Ottawa must tackle obstacles to achieving net-zero government emissions: report
Study provides critical analysis of federal Greening Government Strategy
OTTAWA—A new report from the Canadian Centre for Policy Alternatives (CCPA) outlines the hurdles that must be overcome in order for the federal Greening Government Strategy to achieve net-zero by 2050, following a recent uptick in federal government emissions.
The study, Leading the Way? A critical assessment of the federal Greening Government Strategy, finds that government emissions fell by 28 per cent between 2005 and 2015, but government emissions have risen by 11 per cent since 2015.
“While the federal government is directly responsible for only 0.3 per cent of Canada’s greenhouse gas emissions, it should play a leadership role in demonstrating to other levels of government and the private sector how emissions reductions can be achieved,” says Hadrian Mertins-Kirkwood, CCPA senior researcher and report co-author.
“If the federal government can’t get its own operations to net zero while pushing an economy-wide climate strategy, no other sector will.”
Mertins-Kirkwood says the Greening Government Strategy is a serious policy and the federal government is making progress, but it’s dragging its feet on necessary structural change—which could make transitions more challenging and costly the longer they are delayed.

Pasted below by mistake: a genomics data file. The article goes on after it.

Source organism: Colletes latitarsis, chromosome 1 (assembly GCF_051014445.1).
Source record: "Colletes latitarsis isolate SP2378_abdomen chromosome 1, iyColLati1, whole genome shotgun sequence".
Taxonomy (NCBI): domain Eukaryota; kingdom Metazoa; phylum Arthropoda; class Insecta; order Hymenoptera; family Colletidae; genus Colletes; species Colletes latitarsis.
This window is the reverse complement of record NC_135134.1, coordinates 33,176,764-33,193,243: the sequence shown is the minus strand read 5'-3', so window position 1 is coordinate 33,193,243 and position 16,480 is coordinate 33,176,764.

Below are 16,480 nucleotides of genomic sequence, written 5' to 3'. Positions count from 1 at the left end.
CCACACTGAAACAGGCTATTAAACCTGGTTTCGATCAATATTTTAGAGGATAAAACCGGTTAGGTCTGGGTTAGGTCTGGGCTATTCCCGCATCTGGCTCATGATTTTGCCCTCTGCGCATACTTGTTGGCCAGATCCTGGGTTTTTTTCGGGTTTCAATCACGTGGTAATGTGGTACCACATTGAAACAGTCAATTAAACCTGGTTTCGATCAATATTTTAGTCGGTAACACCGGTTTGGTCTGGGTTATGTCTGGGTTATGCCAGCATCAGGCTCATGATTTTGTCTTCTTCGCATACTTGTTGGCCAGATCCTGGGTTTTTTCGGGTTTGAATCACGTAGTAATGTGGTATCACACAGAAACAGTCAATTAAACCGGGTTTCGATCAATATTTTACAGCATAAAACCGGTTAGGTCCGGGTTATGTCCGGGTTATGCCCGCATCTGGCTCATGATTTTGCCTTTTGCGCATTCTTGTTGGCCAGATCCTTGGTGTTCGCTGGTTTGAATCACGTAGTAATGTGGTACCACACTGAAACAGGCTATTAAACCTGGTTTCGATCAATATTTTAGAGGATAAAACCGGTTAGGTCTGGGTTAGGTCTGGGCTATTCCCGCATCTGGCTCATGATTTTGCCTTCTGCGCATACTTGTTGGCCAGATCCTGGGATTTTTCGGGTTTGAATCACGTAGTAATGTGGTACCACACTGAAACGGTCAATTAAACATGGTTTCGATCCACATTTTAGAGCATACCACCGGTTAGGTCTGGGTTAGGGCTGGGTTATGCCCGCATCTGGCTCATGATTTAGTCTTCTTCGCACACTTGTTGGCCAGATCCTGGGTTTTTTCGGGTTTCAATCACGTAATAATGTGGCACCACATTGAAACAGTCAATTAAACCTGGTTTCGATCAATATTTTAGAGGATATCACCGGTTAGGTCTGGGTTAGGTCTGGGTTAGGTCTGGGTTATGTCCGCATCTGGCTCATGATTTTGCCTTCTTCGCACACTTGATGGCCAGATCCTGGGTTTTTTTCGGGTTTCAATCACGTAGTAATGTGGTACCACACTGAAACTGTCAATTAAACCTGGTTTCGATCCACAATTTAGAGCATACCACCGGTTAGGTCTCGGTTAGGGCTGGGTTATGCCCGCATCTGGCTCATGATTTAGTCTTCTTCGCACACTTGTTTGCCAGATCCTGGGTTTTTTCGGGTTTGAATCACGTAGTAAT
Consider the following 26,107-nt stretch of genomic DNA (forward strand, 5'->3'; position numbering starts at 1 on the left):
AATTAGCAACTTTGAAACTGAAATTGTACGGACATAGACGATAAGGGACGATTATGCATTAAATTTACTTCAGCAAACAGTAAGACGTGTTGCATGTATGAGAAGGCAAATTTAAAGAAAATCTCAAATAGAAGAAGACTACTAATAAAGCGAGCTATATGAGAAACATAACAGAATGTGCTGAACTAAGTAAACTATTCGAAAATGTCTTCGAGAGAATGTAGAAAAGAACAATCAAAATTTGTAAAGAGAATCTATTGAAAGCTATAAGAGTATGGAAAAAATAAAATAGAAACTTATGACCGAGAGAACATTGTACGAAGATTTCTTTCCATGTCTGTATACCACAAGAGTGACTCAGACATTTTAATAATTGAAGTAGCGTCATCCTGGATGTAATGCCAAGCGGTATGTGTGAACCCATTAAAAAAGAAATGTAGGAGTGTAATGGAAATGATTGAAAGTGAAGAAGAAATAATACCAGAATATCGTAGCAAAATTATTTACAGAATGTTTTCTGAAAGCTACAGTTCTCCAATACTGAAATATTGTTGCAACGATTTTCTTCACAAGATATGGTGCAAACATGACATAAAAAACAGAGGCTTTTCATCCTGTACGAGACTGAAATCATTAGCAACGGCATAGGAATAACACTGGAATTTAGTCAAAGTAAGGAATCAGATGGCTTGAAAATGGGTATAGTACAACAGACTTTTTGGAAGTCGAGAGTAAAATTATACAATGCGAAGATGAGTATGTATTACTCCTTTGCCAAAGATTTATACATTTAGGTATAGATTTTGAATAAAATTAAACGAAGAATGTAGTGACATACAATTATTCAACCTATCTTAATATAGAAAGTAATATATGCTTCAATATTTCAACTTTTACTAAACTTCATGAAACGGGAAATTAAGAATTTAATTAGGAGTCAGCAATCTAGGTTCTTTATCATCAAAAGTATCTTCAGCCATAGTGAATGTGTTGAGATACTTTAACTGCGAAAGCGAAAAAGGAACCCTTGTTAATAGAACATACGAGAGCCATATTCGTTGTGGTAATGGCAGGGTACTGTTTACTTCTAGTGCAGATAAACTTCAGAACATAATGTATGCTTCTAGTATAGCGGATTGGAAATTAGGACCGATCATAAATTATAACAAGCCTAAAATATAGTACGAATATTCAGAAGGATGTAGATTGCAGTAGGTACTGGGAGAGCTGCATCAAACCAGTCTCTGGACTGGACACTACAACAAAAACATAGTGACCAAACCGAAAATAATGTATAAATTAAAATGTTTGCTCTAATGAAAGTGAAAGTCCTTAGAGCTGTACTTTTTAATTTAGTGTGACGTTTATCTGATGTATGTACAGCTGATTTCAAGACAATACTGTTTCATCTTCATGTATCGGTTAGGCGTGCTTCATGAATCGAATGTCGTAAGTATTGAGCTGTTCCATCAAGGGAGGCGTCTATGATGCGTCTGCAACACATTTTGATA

The study highlights three outstanding obstacles to achieving a truly green government:
- Potential loopholes for the biggest public emitters, such as the Department of National Defence and federal Crown corporations like Canada Post, Via Rail and Canada Development Investment Corporation, as well as some leased buildings;
- Lack of urgency and specificity in the Greening Government Strategy itself. In some areas, such as public procurement, the government lacks data and concrete targets; and,
- Inadequate support for the public service, which is ultimately responsible for implementing emission reduction programs.
“Any policies intended to reduce emissions from federal government operations must be more specific and more ambitious in order to reflect the urgency of the climate crisis,” adds report co-author and Carleton University Institute of Political Economy master’s student Jonah Somers.
For interviews please contact: Jolson Lim, CCPA Communications Specialist, at [email protected] or 613-413-0945.
The CCPA is an independent, non-profit charitable research institute founded in 1980.